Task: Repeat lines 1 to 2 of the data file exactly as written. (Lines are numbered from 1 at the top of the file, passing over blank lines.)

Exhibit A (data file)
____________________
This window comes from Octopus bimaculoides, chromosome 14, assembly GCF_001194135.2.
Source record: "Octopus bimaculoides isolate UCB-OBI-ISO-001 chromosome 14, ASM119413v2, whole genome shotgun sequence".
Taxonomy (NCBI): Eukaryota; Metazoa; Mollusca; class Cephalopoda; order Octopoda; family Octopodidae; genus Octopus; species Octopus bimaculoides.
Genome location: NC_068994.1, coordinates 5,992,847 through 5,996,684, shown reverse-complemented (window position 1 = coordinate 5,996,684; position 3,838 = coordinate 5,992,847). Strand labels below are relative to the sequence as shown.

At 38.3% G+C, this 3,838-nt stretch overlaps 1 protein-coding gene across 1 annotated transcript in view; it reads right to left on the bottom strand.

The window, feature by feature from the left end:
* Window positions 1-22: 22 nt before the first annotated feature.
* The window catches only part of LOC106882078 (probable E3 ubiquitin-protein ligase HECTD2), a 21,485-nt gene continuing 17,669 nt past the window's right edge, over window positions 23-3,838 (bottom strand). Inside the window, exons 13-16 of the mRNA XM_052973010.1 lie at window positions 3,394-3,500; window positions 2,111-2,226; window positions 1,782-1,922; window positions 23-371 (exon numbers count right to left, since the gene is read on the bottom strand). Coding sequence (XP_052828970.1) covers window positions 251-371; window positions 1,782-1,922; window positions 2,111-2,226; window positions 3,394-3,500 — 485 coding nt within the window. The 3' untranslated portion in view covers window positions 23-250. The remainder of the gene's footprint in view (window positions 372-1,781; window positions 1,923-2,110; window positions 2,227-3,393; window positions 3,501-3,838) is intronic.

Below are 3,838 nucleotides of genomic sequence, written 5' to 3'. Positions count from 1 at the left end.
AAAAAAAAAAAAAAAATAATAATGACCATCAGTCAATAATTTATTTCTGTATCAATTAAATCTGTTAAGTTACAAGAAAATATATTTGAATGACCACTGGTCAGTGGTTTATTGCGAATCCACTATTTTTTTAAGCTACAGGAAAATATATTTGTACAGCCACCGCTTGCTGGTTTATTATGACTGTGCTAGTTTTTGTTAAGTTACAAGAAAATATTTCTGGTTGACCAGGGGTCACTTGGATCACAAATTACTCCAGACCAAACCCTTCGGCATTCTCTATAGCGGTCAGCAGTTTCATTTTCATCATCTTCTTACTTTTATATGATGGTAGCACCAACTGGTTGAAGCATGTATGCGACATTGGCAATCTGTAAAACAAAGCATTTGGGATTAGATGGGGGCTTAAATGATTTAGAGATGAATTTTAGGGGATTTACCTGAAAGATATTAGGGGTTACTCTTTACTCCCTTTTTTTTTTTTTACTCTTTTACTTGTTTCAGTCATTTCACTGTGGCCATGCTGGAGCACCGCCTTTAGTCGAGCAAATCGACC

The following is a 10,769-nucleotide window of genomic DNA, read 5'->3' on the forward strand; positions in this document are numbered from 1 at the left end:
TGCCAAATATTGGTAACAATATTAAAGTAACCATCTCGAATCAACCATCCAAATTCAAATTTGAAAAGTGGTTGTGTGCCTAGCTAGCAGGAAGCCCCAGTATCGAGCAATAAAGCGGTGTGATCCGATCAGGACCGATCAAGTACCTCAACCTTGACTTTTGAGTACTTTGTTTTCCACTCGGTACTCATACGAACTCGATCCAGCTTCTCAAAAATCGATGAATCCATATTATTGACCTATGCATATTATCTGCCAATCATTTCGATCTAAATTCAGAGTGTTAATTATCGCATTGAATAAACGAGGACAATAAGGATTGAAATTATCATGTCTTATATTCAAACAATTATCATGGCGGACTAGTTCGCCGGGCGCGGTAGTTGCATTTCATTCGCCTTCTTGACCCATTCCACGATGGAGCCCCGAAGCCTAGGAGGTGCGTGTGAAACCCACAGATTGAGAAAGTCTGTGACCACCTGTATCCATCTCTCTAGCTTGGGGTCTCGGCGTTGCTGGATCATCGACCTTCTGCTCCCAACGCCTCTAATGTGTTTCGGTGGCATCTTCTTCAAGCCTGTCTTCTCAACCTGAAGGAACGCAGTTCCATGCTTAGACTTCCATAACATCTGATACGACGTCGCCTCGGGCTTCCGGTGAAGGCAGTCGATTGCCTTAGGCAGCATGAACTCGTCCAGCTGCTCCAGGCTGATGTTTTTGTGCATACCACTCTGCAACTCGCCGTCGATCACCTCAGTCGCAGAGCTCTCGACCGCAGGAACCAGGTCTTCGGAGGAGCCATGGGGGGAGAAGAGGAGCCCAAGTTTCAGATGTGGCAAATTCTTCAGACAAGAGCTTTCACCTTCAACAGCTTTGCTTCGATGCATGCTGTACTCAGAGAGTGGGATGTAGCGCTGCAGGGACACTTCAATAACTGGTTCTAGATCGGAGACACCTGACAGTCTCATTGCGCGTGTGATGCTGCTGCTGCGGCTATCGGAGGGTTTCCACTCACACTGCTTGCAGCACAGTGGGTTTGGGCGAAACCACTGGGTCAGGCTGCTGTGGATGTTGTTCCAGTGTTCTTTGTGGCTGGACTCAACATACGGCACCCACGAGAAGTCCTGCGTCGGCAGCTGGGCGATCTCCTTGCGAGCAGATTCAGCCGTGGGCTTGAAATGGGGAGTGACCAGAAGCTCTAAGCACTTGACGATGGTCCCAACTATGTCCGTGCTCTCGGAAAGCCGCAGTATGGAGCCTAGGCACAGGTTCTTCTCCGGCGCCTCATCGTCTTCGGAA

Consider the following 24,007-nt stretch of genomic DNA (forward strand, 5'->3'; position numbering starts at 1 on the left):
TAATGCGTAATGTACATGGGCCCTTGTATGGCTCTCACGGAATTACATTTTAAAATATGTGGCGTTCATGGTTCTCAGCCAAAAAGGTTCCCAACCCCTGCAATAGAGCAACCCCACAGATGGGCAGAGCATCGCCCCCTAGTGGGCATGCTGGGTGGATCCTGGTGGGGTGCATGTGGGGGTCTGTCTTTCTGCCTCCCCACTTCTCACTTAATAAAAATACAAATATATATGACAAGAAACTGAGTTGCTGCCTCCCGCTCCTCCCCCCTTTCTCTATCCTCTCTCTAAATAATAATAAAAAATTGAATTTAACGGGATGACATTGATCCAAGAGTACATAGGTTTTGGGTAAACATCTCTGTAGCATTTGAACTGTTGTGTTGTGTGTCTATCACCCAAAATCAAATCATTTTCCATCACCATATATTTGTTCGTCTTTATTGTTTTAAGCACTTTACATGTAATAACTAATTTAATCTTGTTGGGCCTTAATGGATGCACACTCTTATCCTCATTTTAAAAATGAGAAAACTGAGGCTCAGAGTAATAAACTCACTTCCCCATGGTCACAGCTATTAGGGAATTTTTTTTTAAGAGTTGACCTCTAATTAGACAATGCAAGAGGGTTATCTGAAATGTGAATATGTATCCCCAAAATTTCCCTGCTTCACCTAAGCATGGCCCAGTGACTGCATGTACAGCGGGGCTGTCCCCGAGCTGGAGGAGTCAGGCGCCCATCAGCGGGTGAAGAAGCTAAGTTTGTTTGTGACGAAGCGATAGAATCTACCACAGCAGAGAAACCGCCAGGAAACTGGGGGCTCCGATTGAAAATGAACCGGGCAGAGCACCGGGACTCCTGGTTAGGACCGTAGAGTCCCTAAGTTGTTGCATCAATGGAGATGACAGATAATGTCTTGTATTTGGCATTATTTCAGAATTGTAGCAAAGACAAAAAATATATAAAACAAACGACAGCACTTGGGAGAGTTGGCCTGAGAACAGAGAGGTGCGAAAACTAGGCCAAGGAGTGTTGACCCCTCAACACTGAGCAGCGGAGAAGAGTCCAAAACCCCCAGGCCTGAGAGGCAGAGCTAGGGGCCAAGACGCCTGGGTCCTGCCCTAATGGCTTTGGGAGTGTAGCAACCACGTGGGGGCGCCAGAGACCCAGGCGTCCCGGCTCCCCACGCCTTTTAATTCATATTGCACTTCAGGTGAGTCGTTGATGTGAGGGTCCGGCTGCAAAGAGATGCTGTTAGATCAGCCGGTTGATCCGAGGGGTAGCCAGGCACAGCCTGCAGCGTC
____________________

This window comes from Octopus bimaculoides, chromosome 14, assembly GCF_001194135.2.
Source record: "Octopus bimaculoides isolate UCB-OBI-ISO-001 chromosome 14, ASM119413v2, whole genome shotgun sequence".